Blogfodder Dump: 20060927


Steve Yegge on Good Agile, Bad Agile.
(With a specific emphasis on Google.) Weighs in at 6,000+ words, but enjoyable reading for the most part. In any case, I have to support anyone who writes that “anything that calls itself a “Methodology” is stupid, on general principle.”

Flickr set of old BBC technology.
Incredibly cool retrotech goodness, but bear in mind that I also spent a vacation visiting the VLA, so your mileage may vary.

Rubel on RSS aggregators as ad networks

Early experiments with ad-only RSS feeds pretty much flopped, though I’ll concede that none (as far as I know) included any intelligent targeting capability. As far as incorporating targeted advertising, I’d probably bet on NewsGator rather than Bloglines (top desktop apps + web, though NewsGator online is painfully sluggish for me these days).

Side note: it’s mind boggling that none of these online aggregator folks are even asking for any meaningful demo information. Behavioral targeting is great and all, but unless your advertisers can target women in the New York metro area your pricing probably stays at banner ad levels, and you’re just giving up the most fundamental targeting tool available.

Web Worker Daily.

Just because I’m not sure I’ve linked to it before. Good reading.

Venturebeat on
I like: rather that trying to come up with ways to de-emphasize the popularity contest aspect of social networking sites, just build a social networking site that’s explicitly a popularity contest. Says Venturebeat:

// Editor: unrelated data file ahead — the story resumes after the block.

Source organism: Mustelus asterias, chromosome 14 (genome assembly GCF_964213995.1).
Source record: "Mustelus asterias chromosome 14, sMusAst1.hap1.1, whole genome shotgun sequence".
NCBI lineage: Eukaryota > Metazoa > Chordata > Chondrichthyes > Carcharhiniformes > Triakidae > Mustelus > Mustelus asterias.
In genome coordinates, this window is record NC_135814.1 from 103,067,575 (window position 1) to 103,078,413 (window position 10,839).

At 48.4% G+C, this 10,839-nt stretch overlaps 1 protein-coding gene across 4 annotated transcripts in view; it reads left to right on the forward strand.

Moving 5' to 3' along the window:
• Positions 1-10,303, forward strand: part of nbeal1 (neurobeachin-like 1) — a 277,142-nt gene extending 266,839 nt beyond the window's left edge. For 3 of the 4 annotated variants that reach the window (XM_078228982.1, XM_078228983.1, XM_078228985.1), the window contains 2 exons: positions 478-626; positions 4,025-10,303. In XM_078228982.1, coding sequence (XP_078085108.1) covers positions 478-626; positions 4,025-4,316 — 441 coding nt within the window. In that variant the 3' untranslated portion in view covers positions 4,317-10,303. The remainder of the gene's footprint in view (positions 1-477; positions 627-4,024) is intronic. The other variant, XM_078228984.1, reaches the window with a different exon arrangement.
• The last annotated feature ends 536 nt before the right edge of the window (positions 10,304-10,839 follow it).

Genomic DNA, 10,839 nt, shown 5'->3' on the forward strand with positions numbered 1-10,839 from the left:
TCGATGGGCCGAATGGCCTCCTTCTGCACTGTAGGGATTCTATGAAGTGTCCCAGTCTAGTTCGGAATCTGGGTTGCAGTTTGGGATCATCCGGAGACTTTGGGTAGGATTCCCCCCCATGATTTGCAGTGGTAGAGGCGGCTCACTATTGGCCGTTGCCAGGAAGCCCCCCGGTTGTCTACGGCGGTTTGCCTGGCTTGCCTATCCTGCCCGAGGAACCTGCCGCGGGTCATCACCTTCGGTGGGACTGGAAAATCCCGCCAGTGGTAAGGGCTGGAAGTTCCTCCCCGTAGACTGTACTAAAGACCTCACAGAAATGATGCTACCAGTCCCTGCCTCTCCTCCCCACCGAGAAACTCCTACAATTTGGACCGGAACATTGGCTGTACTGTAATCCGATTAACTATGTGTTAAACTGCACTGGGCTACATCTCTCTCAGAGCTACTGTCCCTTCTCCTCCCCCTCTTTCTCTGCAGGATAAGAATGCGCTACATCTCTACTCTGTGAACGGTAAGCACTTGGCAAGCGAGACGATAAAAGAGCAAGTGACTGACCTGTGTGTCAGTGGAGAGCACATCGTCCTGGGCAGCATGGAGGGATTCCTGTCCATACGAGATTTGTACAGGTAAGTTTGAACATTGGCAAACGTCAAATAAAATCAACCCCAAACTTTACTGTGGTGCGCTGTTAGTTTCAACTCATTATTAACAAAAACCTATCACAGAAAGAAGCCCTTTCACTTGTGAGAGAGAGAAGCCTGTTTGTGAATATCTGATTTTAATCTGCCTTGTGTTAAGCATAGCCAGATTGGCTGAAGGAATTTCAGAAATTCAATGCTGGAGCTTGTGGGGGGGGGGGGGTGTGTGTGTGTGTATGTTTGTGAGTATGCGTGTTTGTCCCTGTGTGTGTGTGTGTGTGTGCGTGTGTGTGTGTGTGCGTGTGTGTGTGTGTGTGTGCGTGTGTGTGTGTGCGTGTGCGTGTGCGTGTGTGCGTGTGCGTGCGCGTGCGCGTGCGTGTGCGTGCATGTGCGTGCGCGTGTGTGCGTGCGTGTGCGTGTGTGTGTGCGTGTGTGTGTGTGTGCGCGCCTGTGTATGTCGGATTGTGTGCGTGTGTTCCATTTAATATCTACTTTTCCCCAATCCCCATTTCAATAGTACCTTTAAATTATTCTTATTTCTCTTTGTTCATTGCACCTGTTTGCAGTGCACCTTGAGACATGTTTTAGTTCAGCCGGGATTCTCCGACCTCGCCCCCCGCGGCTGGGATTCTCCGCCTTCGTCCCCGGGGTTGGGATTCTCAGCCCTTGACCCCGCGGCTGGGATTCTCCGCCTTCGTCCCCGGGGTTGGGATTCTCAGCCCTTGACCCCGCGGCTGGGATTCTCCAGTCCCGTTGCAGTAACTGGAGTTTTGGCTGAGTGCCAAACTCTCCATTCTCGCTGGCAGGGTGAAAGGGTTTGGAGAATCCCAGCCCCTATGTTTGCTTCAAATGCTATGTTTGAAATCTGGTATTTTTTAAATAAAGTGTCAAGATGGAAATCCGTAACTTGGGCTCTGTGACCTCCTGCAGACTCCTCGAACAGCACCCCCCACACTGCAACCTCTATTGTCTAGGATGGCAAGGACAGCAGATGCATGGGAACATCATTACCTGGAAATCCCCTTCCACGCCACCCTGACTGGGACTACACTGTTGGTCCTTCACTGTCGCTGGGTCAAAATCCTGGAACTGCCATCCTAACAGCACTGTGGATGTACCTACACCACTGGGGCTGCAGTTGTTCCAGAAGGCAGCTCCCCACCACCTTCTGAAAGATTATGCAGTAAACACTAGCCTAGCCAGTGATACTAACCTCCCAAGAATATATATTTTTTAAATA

The stated goal is become the richest most popular person. The users build currency acquiring “peanuts,” by engaging in any number of activities, such as playing poker or winning modeling contests. More intriguing, though, users can get peanuts by signing up for offers from advertisers.

Real Networks creates RSS-focused toolbar/site.
Real Networks might want to talk to the ToolButton folks about their download and usage projections.

Techdirt Mike on Newspapers and New Media
Man, I love Techdirt. Mike points to Vin Crosbie’s opinion piece, as well as a web of related TD posts. On the question(s) of newspapers’ relationship to new media, Mike says:

So what is the answer? Well, Crosbie believes its in really personalizing content. That is, finally recognizing that not only is the internet different than paper, it lets you do new and useful things that simply couldn’t be done on paper. Instead of just copying the offline experience, make it much, much better.

Amen, brother. See also my post from yesterday, linked below.

BT has a futurologist?
Yesterday I pointed to an interview with the NY Times’ futurist. Fair’s fair, so BT’s…um, futurologist…gets the nod today.

Short Michael Rogers Interview: NY Times’ Futurist


Michael Rogers was announced as the first “futurist in residence” at the NY Times R&D division last week, and is now running a brief interview.

What’s interesting is that I came across this via a link that suggested that Rogers had a lot of good things to say about the new Times Reader — and as you may recall I have a lot of questions about the value of that particular offering. Turns out, though, that it’s really just a passing reference. Says Rogers:

The new Times Reader, on a tablet PC, is already a pretty good experience. Spin that forward five years and you’re starting to have a compelling alternative. Finally, in another decade, a substantial part of our audience will have grown up already doing much more of their reading on screen, and they’re not likely to have the same emotional attachment to paper as does much of the current readership.